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Internal Medicine

Cryptococcosis

Cryptococcosis, also known as cryptococcal disease, is a potentially fatal fungal disease.

Cryptococcosis, also known as cryptococcal disease, is a potentially fatal fungal disease.


Aetiology

  • Cryptococcus neoformans
  • Cryptococcus gattii

Risk factors:

  • Immunosuppression

Pathophysiology

  • Sites:
    • Commonly:
      • Central nervous system (CNS)
    • Less commonly:
      • Pulmonary
      • Disseminated forms
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General view of the brain anatomy and areas affected by C. neoformans. a. Brain sagittal section and structures associated with the CSF. b. Coronal section of skull, meninges and parenchyma. c. Transversal section of the brain capillary and structural organization of the blood-brain barrier. | COLOMBO, A. N. A. C., & RODRIGUES, M. L. (2015). Fungal colonization of the brain: anatomopathological aspects of neurological cryptococcosis . Anais Da Academia Brasileira de Ciências . scielo .

Clinical features

Clinical presentations:

  1. Wound or cutaneous cryptococcosis
  2. Pulmonary cryptococcosis
  3. Cryptococcal meningitis

Symptoms:

  • Headache
  • Vomiting
  • Altered sensorium
  • Signs of meningism
  • Less commonly: Neurologic deficits

Case study:

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Disseminated Cryptococcosis | A 60-year-old man presented with a 4-week history of progressive skin lesions. For the past 6 years, he had been treated for chronic lymphocytic leukemia (CLL) with successive administration of a combination of rituximab, fludarabine, and cyclophosphamide, a combination of alemtuzumab and dexamethasone, and a combination of rituximab, bendamustine, and methylprednisolone, to which he had had a partial response. His blood CD4+ T-cell count was 20 per cubic millimeter (1%). The physical examination revealed multiple papules of various sizes that were sometimes umbilicated and were located mainly on his face but also on his shoulders, arms, and legs (Panels A and B). The patient also had polyadenopathy related to the CLL. He was otherwise asymptomatic and, in particular, did not present with fever, a decline in general health, or neurologic signs such as headaches, altered mental status, or neck stiffness. The biopsy of one papule revealed numerous encapsulated yeast forms (Panel C, arrowheads; hematoxylin and eosin). Cryptococcus neoformans was cultured from cerebrospinal fluid, blood, urine, and skin, and a test for serum cryptococcal antigen was positive at a titer of 1:400. Amphotericin B plus flucytosine was administered for 3 weeks before he was transitioned to fluconazole. The skin lesions gradually disappeared, with a decrease in the serum cryptococcal antigen titer. | Martin-Blondel, G., & Ysebaert, L. (2014). Disseminated Cryptococcosis. New England Journal of Medicine, 370(18), 1741. https://doi.org/10.1056/NEJMicm1309435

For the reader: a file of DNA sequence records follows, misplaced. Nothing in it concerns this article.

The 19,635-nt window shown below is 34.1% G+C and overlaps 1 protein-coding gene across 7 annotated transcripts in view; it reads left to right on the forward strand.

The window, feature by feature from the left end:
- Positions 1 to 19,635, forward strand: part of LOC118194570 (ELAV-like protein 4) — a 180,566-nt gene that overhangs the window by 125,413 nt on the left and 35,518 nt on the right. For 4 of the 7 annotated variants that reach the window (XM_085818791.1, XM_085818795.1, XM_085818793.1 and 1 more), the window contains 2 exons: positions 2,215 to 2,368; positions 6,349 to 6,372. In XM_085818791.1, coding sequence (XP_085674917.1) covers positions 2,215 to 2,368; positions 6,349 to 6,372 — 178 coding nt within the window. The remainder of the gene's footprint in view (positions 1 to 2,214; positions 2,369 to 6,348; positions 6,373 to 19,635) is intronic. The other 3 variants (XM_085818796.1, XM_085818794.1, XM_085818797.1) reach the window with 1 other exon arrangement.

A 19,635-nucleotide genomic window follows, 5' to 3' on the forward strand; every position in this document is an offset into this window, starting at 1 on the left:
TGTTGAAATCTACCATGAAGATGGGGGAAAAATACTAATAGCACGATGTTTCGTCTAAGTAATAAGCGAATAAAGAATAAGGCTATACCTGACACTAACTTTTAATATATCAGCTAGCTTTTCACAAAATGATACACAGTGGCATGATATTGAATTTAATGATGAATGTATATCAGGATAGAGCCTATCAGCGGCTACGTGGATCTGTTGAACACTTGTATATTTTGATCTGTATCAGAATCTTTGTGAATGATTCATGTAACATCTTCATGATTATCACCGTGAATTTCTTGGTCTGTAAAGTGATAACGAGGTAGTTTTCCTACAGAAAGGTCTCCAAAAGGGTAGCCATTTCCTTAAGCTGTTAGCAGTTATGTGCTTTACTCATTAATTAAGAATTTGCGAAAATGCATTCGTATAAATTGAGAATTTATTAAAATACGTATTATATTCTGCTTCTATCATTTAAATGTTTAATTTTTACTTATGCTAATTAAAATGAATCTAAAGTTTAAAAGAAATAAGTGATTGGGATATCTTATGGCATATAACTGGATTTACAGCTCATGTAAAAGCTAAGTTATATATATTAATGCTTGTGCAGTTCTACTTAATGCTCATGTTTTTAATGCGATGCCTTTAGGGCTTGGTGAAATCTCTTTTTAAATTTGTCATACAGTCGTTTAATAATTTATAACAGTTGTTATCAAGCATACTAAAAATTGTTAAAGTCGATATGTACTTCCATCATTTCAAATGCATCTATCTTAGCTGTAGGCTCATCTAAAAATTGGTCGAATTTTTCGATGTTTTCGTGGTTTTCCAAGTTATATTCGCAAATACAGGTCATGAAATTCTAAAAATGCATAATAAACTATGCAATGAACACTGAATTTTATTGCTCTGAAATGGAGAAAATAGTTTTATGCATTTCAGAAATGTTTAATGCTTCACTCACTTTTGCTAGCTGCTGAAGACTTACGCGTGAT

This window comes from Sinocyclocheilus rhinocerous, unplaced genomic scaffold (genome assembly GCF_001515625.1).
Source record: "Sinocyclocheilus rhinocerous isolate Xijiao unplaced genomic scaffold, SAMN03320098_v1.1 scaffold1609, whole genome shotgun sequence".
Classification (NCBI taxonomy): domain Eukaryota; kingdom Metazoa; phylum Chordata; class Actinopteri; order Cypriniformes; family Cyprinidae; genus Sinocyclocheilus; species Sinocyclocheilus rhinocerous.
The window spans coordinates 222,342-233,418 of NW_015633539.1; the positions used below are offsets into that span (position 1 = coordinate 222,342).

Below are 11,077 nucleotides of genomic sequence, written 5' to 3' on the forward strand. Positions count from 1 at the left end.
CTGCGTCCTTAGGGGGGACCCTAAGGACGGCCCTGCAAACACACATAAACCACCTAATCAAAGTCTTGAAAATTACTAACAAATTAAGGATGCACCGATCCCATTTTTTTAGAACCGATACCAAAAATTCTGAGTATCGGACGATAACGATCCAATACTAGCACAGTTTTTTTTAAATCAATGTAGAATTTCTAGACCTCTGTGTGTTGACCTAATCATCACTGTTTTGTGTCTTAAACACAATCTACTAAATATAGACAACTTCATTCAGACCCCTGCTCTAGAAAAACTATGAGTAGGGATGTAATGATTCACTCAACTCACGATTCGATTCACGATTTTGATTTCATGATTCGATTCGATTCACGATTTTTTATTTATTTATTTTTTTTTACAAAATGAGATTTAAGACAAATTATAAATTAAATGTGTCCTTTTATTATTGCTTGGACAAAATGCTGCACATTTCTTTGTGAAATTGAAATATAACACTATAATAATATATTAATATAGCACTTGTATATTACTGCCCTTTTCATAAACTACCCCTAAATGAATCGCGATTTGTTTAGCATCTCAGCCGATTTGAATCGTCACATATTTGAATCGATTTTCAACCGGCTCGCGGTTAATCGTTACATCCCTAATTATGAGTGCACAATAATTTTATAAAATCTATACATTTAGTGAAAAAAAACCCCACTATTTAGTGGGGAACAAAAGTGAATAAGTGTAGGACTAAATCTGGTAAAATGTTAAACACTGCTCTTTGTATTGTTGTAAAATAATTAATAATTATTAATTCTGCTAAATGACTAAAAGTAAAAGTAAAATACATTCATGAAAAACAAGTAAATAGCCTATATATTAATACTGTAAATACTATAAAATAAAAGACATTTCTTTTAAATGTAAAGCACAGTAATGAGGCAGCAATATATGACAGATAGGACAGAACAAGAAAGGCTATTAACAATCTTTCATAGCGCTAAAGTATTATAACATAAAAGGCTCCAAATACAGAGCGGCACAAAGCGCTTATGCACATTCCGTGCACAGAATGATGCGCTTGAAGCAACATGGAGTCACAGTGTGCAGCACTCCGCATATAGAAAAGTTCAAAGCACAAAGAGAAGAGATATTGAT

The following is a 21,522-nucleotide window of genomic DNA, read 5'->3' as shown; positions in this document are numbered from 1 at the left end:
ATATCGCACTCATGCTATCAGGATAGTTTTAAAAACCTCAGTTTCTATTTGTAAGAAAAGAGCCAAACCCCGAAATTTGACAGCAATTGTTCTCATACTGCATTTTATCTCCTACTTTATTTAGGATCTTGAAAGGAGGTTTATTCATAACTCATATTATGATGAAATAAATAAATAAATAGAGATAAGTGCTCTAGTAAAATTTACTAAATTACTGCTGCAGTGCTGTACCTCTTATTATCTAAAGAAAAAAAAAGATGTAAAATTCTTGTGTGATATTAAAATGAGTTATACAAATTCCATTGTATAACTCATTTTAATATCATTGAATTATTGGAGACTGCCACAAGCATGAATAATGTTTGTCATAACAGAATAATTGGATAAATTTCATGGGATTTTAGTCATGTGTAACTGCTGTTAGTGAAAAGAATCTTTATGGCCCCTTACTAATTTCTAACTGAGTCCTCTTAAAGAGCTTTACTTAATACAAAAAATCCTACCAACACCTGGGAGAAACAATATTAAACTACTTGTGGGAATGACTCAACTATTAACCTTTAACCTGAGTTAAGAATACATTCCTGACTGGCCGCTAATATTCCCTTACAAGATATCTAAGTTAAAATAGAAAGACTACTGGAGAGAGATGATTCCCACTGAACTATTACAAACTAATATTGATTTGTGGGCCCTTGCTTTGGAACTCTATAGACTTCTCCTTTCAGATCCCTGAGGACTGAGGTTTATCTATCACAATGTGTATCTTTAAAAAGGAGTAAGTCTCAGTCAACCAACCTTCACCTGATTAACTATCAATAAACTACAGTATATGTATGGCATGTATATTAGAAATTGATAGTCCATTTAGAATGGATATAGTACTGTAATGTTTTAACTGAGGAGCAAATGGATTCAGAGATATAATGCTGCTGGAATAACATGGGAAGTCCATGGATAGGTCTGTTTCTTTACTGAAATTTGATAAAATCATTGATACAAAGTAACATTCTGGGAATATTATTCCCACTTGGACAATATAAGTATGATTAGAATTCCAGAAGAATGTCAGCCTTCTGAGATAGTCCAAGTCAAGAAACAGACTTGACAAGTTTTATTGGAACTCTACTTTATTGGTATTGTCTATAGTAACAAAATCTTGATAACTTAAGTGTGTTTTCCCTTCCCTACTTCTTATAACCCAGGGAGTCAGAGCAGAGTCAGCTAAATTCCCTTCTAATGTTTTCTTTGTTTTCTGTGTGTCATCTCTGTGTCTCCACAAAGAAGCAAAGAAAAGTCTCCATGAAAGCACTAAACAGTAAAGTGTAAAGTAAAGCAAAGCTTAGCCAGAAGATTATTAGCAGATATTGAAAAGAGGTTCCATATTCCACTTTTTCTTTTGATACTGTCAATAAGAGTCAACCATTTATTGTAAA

Diagnosis

Demonstrating cryptococci in:

  • CSF by India ink
  • Cryptococcal antigen testing
  • Culture

CSF examination:

  • ↑ pressure
  • ↑ protein
  • Pleocytosis (↑ lymphocytes in CSF)

Management

Antifungal therapy:

  • Amphotericin B + Flucytosine (2 weeks)
    • Followed by,
      • Fluconazole (prolonged periods)

Serial lumbar punctures:

  • Reduction of elevated pressure

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